She'd voted early. She could afford to, given her status and position. It was unfortunate that the Republicans had gone to such length to try and restrict early voting. You know who that affected most? The poor, students, minorities. At one point or another, her mother had been all of those. Jackie hadn't had it as bad, but she'd still know poverty. Her college education, something her mother had saved and struggled to buy for her, had been the key to Jackie's success. If she decided to have children, they wouldn't have to worry about going to a good school. Still, she couldn't in good conscience vote for people that had made voting a struggle. Her own family came from a background of people that had fought for the right to vote, and to find equality. Jackie wanted to pass that along.


As John Parkson and Elwood Hargrove sat on the pier, watching the sun drop in the distance, they silently acknowledged they'd be doing no business that day. The boats had been slow in coming, so soon, they'd be retiring to the beds they kept in the trading station.

"Never thought I'd be sharing room with a white man, to be honest," Elwood said, hands crossed in front of him. "Of course, that's natural, considering where I come from."

"Guess it's the same for me. I didn't ever think about it, but I can't say it bothers me, to be honest. We're both in the same boat." He chuckled, reflecting on the pun. "Yeah, you and me Elwood, we've both got some of the same problems. Can't say I envy what you go through though."

"Hey you know, it is what it is. I've got it better than some, and some have got it better than others. You might have it better than me, but we're both struggling just to make ends meet. Seems like we're both equal in that regard."

"Yeah you know, they might say all men are created equal, but you have to find where you're equal. You have to work for someone else. I don't, but if I don't, I'm not going to survive long. Not sure how much of a choice that is."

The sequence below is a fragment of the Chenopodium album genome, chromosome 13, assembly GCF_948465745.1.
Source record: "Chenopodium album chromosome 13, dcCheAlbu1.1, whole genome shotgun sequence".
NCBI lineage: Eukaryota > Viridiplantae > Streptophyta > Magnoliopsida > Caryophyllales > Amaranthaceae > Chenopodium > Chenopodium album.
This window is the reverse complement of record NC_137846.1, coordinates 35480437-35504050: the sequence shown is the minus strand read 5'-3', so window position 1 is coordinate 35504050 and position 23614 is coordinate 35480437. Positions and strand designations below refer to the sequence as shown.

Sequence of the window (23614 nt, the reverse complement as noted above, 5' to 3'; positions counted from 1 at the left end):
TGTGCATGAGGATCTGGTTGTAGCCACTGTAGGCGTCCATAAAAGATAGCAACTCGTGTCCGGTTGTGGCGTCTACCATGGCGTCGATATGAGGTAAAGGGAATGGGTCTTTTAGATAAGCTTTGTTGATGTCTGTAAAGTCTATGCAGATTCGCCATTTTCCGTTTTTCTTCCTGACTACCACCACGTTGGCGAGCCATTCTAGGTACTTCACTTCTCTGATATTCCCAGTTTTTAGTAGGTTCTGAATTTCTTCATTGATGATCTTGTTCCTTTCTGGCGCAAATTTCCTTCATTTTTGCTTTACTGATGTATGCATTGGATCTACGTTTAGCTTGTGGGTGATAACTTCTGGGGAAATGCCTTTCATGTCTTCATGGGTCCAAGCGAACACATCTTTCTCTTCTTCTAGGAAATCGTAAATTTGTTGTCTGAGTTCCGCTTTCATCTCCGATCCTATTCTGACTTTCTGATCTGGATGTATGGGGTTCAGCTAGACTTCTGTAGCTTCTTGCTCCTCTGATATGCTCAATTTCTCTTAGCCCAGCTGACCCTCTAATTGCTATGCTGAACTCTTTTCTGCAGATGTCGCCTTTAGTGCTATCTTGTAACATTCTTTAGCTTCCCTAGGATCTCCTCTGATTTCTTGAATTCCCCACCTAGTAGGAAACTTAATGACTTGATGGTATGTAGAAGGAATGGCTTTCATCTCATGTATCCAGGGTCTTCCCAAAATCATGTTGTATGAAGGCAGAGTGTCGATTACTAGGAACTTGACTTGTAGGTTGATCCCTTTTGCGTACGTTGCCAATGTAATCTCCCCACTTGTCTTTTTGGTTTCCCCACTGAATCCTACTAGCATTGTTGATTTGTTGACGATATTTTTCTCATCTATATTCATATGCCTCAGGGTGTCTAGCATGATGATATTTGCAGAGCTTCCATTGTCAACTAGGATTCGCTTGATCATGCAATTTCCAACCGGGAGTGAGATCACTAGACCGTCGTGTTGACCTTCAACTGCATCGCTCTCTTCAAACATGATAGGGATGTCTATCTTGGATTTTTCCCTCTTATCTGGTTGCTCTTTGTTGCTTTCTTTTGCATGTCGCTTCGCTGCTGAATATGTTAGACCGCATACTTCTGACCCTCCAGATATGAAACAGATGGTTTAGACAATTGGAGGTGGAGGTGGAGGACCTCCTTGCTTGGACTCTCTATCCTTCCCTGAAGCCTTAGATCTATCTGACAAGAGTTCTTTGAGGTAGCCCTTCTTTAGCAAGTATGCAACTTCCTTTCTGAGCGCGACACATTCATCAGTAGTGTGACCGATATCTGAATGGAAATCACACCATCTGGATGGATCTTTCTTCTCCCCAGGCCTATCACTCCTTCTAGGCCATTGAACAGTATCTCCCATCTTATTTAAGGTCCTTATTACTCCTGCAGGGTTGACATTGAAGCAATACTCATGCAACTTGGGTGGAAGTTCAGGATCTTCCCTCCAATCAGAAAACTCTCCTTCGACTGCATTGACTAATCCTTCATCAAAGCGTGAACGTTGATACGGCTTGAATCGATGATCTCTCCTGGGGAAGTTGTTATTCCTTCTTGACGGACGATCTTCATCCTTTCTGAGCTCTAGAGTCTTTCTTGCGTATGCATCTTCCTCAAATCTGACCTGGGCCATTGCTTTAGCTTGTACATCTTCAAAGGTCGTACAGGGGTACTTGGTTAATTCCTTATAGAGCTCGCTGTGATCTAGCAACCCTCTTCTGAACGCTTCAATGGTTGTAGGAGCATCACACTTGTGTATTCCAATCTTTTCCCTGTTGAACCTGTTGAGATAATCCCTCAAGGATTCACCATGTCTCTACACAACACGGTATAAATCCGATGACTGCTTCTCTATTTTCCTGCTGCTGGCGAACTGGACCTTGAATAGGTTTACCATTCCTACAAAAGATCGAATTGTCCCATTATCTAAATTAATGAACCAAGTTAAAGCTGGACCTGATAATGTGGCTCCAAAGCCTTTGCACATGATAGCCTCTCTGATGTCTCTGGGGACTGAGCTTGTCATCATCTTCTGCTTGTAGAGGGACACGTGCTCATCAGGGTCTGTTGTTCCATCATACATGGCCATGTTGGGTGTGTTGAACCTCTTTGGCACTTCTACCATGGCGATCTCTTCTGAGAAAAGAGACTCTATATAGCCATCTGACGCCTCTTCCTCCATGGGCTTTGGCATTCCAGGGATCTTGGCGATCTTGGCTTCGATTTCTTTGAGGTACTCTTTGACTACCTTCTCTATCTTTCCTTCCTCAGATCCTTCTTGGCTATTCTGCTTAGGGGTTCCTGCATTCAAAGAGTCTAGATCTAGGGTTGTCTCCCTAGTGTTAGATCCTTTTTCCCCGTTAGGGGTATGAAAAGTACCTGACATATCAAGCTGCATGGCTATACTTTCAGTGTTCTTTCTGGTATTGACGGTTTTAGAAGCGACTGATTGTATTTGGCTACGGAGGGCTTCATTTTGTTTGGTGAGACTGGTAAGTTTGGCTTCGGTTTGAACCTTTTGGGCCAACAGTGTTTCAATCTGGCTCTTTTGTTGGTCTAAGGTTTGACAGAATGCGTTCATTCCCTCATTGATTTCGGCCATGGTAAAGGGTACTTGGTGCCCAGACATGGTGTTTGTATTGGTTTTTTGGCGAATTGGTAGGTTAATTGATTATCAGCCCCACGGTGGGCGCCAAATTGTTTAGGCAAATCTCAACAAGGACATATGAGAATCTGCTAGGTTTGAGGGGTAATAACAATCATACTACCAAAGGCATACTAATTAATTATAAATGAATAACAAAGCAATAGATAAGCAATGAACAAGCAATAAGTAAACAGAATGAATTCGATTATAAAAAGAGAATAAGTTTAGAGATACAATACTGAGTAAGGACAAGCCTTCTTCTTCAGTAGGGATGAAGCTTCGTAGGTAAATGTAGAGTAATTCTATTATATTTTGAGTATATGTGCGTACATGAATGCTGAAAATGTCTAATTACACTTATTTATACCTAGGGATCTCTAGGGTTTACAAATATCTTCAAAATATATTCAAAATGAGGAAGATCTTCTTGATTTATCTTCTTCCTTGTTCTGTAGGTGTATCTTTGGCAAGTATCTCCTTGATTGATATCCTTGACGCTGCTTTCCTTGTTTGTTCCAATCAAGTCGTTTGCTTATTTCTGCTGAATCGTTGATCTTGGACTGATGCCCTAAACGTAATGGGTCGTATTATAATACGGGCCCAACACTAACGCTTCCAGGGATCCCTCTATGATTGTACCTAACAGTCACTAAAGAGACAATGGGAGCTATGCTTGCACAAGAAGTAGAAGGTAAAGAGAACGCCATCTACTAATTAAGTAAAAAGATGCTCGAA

Elwood sighed, leaning back, hands resting on the rough surface of the dock. He looked far into the distance, onto the dimming skies. "Not sure what this country's going to look like in a hundred years. Even if all the races were equal, people still wouldn't be. It's a class thing, not a race thing. Men talk a good game about how we're all equal, but there's always going to be one group of them that wants to rule over the other, doesn't matter if it's a slave or a worker. So people like you and me, we've got to stick together."

John Parkson shook his head, clambering up onto his feet. "It's getting late. I know you have to be as hungry as I am, unless you've been sneaking food while I haven't been looking."

Elwood turned slightly, looking up at his friend. "If you're offering to make a meal, I think I'll accept."

Saturday, November 10, 2012

Watch This Movie: Wreck-It Ralph

Rating: WATCH IT!

Do you remember watching Who Framed Roger Rabbit? Maybe, maybe not, depending on how old you are, or whether or not your parents' crippling nostalgia forced you to endure an era of cartoons you were never born into. Either way, one of the most amazing elements of that movie was seeing characters like Bugs Bunny and Micky Mouse sharing screen time with one another. You have to understand, this was like seeing Cain and Abel buddying it up at the bar after Cain had just tried to murder him. You know what, at one point in the movie, Donald Duck and Daffy Duck actually do try to murder each other, in what can only be described as the worst incident of Dueling Pianos to have ever gone awry. What I'm trying to say is, these guys were never supposed to share screen time, yet here they were. Wreck-It Ralph does the same thing for video game characters, and it can get hilarious.

An AA meeting for Bad Guys.
You see, Ralph is a bad guy from a game named Fix-It Felix. The problem is, after 30 years of being the bad guy, he's tired of Felix getting all the glory while he gets left out. He doesn't even want to be the good guy. As he says to a Bad Guy support group, he'd probably be okay with being the bad guy if, after the arcade closed, people at least treated him nicely. Unfortunately, Ralph's got hands the size of Don King's hair and feet so big that a dance with him would end in tragic horror. So, even when he's just trying to be nice, he does occasionally end up breaking a few things. Or a few rooms.